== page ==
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Re: guile scheme tutorial

From: Ludovic Courtès
Subject: Re: guile scheme tutorial
Date: Wed, 08 May 2019 14:46:09 +0200
User-agent: Gnus/5.13 (Gnus v5.13) Emacs/26.2 (gnu/linux)


rendaw <address@hidden> skribis:

> The areas that were important for me but weren't well documented were:

Thanks for explaining!  That’s a lot of things to digest.  :-)

I’m not entirely sure I agree with or understand everything you mention,
I’ll comment on some of these below.  However, I think you should really
propose incremental improvements to the manual in these areas; it’ll be
easier to discuss specific sections or paragraphs.

> 1. Concepts
> * What is functional package management?  What is garbage collection? 
> How do these work?

“(guix) Managing Software the Guix Way” has a paragraph about functional
package management, but that’s (purposefully) the only place where FPM
is discussed.

> What is a package?  How does Guix determine what makes a package
> unique?  What's a derivation, and what's the relationship between
> derivations and packages?  The best I could find is that a derivation
> communicates an action to the store, but that uses vocabulary in ways
> that 99% of readers won't be familiar with ("communicate", "action",
> isn't the "store" a directory?) and is so abstract that it won't help
> people make choices dependent on that.  What's a tangible example of a
> derivation?  Where and why would someone use a derivation directly?

“(guix) Defining Packages” explains:

     Behind the scenes, a derivation corresponding to the ‘<package>’
  object is first computed by the ‘package-derivation’ procedure.  That
  derivation is stored in a ‘.drv’ file under ‘/gnu/store’.  The build
  actions it prescribes may then be realized by using the
  ‘build-derivations’ procedure (*note The Store::).

… with cross-references.

> The only gc documentation says that anything reachable from a root won't
> be deleted, but doesn't explain what a root is, how they're created, how
> they're identified, how they're removed, etc.

“(guix) Invoking guix gc” has a paragraph that I think explains what a
GC root is:

     The garbage collector has a set of known “roots”: any file under
  ‘/gnu/store’ reachable from a root is considered “live” and cannot be
  deleted; any other file is considered “dead” and may be deleted.  The
  set of garbage collector roots (“GC roots” for short) includes default
  user profiles; by default, the symlinks under ‘/var/guix/gcroots’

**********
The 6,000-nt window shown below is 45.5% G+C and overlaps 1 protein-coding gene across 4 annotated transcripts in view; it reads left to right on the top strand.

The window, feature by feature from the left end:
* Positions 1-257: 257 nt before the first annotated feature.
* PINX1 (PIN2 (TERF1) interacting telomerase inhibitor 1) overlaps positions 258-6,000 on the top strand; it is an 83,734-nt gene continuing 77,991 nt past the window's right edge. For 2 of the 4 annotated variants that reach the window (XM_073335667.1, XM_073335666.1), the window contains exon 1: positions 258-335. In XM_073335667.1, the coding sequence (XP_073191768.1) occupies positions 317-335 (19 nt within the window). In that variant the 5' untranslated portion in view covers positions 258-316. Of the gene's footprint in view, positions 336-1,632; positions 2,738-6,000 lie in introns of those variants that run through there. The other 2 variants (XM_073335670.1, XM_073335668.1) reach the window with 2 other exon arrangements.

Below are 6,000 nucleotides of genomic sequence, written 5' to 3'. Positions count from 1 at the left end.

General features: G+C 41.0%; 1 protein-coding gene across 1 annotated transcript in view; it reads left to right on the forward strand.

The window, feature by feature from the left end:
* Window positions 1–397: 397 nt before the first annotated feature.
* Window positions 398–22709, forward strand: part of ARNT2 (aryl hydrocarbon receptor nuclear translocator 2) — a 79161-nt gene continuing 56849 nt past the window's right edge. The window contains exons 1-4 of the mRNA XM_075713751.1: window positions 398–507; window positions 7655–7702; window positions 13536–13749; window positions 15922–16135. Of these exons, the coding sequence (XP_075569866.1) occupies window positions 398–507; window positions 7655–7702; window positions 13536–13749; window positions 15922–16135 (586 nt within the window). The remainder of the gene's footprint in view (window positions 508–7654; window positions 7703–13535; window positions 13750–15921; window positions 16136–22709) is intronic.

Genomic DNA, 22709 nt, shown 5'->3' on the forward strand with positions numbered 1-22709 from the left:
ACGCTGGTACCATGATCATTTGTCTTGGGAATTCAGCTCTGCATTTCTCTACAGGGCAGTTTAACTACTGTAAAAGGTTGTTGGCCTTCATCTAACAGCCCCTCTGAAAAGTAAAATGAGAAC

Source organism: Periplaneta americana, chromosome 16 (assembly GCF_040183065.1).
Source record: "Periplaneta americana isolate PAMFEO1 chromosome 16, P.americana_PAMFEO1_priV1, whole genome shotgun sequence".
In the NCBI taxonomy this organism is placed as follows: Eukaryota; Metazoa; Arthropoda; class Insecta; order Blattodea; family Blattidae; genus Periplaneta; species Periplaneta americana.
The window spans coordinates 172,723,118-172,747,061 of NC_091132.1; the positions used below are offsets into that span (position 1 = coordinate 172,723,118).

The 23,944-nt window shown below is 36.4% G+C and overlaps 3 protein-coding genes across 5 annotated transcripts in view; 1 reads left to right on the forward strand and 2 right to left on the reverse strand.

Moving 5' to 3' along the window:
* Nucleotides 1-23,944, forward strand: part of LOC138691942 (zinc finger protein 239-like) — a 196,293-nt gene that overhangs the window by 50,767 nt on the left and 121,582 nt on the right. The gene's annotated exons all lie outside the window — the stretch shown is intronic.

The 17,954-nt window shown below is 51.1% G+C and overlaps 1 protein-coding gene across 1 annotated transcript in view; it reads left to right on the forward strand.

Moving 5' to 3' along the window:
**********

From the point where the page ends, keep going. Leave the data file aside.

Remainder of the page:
represent these GC roots.  New GC roots can be added with ‘guix build
  --root’, for example (*note Invoking guix build::).  The ‘guix gc
  --list-roots’ command lists them.

> * What happens when running guix system?

How does “(guix) Using the Configuration System” fall short here?

> What does guix system do with the definition once it's returned?  How
> does install happen on a live system?  What stages are there in the install?
> How does this process change for the different install targets? (vm,
> disk-image, docker image, etc)

Likewise, how does “(guix) Invoking guix system” fail to explain this?

> * G-expressions
> The analogy to quotes is useful, but how do these actually work? 
> They're relocatable - how does one store them to disk?  Read them from
> disk an execute them?  Or execute them from memory?  Quotes can be
> converted back from data using `eval` - what's the g-expression
> equivalent?  Where can they be used (maybe this is more a reference
> thing - which functions take g-expression arguments)?

I think that “(guix) G-Expressions” answers some of these questions, but
perhaps you could propose a patch to clarify that.

Keep in mind that this section is not about the design and
implementation of G-Expressions—there’s a paper on that topic.  Instead,
the intent is to explain why they exist in the first place, and how they
can be used.

> * Package creation
> Again, the documentation says "use these build systems" but not why, or
> what they do.

“(guix) Build Systems” has:

  Each package definition specifies a “build system” and arguments for
  that build system (*note Defining Packages::).  This ‘build-system’
  field represents the build procedure of the package, as well as implicit
  dependencies of that build procedure.

I think that’s an good intro for “what they do”, no?

> IMO it would be better to start with the trivial build system, say "we
> have these files, here's how we turn it into a package" then show how
> the build systems make it much simpler but that they're just an
> extension of first principles.

I’m not sure.  I think as a packager you’re first and foremost
interested in ‘gnu-build-system’, ‘cmake-build-system’, and so on,
because those are the first you’ll use to get things done.
‘trivial-build-system’ is usually advanced usage.

> * Services
> I've been discussing this in another thread, but it's the same thing -
> what a service is is unclear because it hinges on the use of the word
> "extend" which isn't defined.

I think it does explain extensions in quite some detail, but Chris
concurs with you that it’s unclear, so I guess there’s room for
improvement.  :-)

In short, I’m sure there’s room for improvement in the manual.  I’m just
not sure what you are criticizing or suggesting.  That’s why I’d
encourage you to pick one specific example and post a patch for
discussion.  That would allow us to have a clearer understanding of how
we could improve things.


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